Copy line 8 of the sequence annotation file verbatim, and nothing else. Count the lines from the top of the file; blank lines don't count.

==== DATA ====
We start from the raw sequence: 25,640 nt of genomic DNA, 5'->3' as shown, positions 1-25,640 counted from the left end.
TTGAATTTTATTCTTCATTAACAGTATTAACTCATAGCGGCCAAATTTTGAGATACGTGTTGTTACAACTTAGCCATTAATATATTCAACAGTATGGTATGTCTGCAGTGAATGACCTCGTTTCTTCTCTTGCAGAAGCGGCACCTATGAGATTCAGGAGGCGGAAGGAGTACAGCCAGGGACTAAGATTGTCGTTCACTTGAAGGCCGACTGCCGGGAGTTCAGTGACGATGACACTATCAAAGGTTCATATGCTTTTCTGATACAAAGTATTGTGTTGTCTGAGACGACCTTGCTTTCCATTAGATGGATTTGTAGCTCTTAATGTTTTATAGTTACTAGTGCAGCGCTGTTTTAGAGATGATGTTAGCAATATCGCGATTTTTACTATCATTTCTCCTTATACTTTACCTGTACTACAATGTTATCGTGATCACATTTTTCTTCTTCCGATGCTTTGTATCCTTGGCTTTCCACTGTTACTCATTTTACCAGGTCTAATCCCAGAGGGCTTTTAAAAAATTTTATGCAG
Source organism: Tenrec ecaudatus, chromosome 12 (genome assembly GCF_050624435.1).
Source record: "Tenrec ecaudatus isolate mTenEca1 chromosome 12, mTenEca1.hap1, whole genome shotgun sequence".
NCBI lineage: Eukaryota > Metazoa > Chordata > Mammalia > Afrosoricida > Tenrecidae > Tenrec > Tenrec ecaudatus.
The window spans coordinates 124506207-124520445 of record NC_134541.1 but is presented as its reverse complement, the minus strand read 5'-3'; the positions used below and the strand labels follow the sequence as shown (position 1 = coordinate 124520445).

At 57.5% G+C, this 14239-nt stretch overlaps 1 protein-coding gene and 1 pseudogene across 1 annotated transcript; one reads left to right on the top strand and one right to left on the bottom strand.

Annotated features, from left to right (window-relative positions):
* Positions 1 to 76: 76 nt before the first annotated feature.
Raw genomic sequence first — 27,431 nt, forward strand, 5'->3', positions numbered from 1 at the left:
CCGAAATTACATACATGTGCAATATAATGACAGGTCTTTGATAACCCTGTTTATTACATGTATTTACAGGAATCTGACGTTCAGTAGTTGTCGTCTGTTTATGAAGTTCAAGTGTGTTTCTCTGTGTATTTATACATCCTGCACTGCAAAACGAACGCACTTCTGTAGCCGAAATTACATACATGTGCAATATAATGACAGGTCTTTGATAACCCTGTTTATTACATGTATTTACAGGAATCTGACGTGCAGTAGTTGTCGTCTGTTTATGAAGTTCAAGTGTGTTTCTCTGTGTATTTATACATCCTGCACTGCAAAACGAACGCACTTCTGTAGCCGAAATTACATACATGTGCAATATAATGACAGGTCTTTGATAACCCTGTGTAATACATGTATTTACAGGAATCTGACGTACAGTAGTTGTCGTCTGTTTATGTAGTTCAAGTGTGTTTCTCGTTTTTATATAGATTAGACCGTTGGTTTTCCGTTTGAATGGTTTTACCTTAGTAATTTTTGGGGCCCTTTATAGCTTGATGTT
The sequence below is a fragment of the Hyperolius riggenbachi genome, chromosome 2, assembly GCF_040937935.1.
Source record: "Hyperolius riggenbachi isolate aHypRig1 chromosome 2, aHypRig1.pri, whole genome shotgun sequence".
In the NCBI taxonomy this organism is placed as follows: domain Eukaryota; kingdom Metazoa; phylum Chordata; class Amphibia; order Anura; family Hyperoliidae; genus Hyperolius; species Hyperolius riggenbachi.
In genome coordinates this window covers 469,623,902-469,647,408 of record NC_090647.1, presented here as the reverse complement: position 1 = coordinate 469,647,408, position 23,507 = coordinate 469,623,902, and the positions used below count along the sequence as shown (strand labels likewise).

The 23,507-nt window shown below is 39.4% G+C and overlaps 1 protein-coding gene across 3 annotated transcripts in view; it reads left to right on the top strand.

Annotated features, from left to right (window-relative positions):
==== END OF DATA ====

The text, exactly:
Annotated features, from left to right (window-relative positions):